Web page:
Origin of cunning
Synonyms for cunning
auxiliary verb, present singular 1st person can, 2nd can or (Archaic) canst, 3rd can, present plural can; past singular 1st person could, 2nd could or (Archaic) couldst, 3rd could, past plural could.
verb (used with or without object), present singular 1st person can, 2nd can or (Archaic) canst, 3rd can, present plural can; past singular 1st person could, 2nd could or (Archaic) couldst, 3rd could, past plural could; imperative can; infinitive can; past participle could; present participle cun·ning.
Origin of can1
Can but and cannot but are formal and now somewhat old-fashioned expressions suggesting that there is no possible alternative to doing something. Can but is equivalent to can only : We can but do our best. Cannot but is the equivalent of cannot help but : We cannot but protest against these injustices. See also cannot, help.
- a depth charge.
- a destroyer.
verb (used with object), canned, can·ning.
Origin of can2
Examples from the Web for cunning
Contemporary Examples of cunning
“Ben, who was as cunning and seductive as Diane, really wooed Diane,” says an insider.Katie Couric on Diane Sawyer: 'I Wonder Who She Blew This Time'
August 27, 2014
Cersei is cunning, focused, and power-hungry—not unlike her father and brothers.The Abused Wives of Westeros: A Song of Feminism in ‘Game of Thrones’
April 30, 2014
But Daniel Day-Lewis is splendid as Lincoln, and Sally Field almost as good as the cunning, half-mad Mary.Making Lincoln Sexy: Jerome Charyn’s Fictional President
March 6, 2014
Children are not idealized: they are resourceful but prickly, cunning but confused.Hayao Miyazaki’s ‘The Wind Rises’: An Anime Icon Bows Out
November 15, 2013
Perhaps this isn't a cunning strategy, but the failure to form one.Netanyahu, Third-Term Incompetent
August 26, 2013
Historical Examples of cunning
I have watched them cover their tracks with a cunning more than vulpine.'Tis Sixty Years Since
Charles Francis Adams
Tranter, cunning and wary from years of fighting, knew that his chance had come.The White Company
Arthur Conan Doyle
The thing was outrageous to him, and he set himself to match her cunning.Within the Law
But she is cunning in love's ways and dulls Shakespeare's resentment with "I don't hate you."The Man Shakespeare
His next move proved that his cunning was of an exceptional order.Thoroughbreds
W. A. Fraser
Word Origin for cunning
verb past could (takes an infinitive without to or an implied infinitive) (intr)
Word Origin for can
- (of a film, piece of music, etc) having been recorded, processed, edited, etc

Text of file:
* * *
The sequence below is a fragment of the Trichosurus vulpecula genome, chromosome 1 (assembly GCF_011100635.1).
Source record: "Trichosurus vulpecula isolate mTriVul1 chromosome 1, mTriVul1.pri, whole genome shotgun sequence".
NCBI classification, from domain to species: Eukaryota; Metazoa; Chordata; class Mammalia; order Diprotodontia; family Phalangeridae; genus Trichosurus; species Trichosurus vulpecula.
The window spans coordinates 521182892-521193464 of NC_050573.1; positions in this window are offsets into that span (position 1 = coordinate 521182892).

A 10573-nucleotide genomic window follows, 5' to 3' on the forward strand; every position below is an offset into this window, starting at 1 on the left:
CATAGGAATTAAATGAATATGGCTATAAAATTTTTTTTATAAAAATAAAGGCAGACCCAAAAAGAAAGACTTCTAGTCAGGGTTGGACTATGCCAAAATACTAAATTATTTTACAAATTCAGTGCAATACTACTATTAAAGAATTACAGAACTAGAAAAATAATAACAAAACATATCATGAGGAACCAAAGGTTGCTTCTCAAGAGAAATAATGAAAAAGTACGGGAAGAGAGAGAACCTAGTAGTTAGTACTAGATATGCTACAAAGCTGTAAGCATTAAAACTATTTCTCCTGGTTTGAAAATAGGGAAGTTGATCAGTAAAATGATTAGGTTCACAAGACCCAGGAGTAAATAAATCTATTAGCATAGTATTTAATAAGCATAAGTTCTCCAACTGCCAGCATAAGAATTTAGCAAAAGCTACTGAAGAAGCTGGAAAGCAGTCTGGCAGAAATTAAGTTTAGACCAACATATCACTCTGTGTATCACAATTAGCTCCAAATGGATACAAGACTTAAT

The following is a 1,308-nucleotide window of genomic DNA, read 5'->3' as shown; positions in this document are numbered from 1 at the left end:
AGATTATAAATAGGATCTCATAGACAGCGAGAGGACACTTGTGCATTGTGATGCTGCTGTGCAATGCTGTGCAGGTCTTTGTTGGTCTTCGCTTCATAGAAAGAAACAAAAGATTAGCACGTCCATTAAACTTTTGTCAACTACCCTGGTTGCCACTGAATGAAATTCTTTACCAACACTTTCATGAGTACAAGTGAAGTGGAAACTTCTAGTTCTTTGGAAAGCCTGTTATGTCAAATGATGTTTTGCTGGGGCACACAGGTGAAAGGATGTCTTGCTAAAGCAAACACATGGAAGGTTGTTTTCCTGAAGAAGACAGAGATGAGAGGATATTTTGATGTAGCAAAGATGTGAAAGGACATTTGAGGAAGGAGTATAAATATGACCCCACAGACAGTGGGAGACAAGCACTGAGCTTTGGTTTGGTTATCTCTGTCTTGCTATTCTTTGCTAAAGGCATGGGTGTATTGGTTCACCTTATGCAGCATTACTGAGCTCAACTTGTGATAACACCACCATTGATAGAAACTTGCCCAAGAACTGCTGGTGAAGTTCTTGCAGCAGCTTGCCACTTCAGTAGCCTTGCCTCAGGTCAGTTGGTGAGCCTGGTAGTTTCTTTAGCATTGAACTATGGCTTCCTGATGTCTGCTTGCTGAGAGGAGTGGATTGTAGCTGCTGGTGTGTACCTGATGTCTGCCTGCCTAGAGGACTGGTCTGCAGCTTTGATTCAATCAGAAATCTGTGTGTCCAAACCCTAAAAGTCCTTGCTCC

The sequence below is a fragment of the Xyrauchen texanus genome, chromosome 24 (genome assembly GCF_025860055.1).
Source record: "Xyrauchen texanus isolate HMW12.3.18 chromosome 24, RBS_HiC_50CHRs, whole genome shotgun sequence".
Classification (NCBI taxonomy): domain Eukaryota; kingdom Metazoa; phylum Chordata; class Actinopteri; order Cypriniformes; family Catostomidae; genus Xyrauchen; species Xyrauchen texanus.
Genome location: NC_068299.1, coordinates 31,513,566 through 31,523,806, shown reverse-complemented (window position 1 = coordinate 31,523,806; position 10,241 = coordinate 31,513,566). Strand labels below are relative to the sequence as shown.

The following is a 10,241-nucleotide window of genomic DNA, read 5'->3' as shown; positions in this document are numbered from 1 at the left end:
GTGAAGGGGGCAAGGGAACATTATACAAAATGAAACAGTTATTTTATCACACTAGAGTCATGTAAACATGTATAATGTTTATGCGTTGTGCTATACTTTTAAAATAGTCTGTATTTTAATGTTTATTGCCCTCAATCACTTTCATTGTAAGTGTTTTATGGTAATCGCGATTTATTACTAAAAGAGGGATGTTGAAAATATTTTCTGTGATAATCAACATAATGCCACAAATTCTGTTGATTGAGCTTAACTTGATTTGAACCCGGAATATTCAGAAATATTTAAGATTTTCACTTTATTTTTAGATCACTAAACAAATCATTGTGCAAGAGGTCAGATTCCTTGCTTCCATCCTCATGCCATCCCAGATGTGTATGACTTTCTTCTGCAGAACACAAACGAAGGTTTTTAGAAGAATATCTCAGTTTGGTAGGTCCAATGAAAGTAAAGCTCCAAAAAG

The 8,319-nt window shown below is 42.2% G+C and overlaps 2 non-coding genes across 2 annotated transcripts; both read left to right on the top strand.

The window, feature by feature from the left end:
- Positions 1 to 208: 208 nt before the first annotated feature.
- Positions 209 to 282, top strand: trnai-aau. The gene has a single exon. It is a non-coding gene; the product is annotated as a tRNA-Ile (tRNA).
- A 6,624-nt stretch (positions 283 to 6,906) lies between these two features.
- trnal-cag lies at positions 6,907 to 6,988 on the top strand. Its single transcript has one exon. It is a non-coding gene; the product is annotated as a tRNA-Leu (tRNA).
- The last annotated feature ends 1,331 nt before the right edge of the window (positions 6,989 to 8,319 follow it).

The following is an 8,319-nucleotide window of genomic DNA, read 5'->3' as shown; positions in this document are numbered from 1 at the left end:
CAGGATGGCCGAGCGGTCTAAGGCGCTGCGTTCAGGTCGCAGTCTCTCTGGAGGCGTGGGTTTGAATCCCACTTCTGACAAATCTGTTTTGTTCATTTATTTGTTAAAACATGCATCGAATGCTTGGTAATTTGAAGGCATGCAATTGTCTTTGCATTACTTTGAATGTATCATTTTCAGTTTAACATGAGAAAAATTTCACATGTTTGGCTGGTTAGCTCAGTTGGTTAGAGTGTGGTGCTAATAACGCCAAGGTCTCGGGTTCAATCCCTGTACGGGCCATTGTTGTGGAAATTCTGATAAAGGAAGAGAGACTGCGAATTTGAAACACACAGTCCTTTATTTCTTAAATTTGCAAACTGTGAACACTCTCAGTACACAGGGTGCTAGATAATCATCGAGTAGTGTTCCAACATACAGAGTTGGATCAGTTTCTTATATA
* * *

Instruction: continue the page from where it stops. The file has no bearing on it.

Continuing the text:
- informalarranged or agreedthe contract is almost in the can
verb cans, canning or canned
Word Origin for can
early 14c., "learned, skillful," present participle of cunnen "to know" (see can (v.1)). Sense of "skillfully deceitful" is probably late 14c. As a noun from c.1300. Related: Cunningly.
Old English 1st & 3rd person singular present indicative of cunnan "know, have power to, be able," (also "to have carnal knowledge"), from Proto-Germanic *kunnan "to be mentally able, to have learned" (cf. Old Norse kenna "to know, make known," Old Frisian kanna "to recognize, admit," German kennen "to know," Gothic kannjan "to make known"), from PIE root *gno- (see know).
Absorbing the third sense of "to know," that of "to know how to do something" (in addition to "to know as a fact" and "to be acquainted with" something or someone). An Old English preterite-present verb, its original past participle, couth, survived only in its negation (see uncouth), but cf. could. The present participle has spun off as cunning.
Old English canne "a cup, container," from Proto-Germanic *kanna (cf. Old Saxon, Old Norse, Swedish kanna, Middle Dutch kanne, Dutch kan, Old High German channa, German Kanne). Probably an early borrowing from Late Latin canna "container, vessel," from Latin canna "reed," also "reed pipe, small boat;" but the sense evolution is difficult.
Modern "air-tight vessel of tinned iron" is from 1867 (can-opener is from 1877). Slang meaning "toilet" is c.1900, said to be a shortening of piss-can. Meaning "buttocks" is from c.1910.
In addition to the idioms beginning with can
- can do with
- canned laughter
- can of worms
- as best one can
- before you can say Jack Robinson
- bite off more than one can chew
- carry the can
- catch as catch can
- game that two can play
- get the ax (can)
- in the can
- more than one can shake a stick at
- no can do
- you can bet your ass
- you can lead a horse to water
- you can say that again
- you never can tell
Also see undercan't.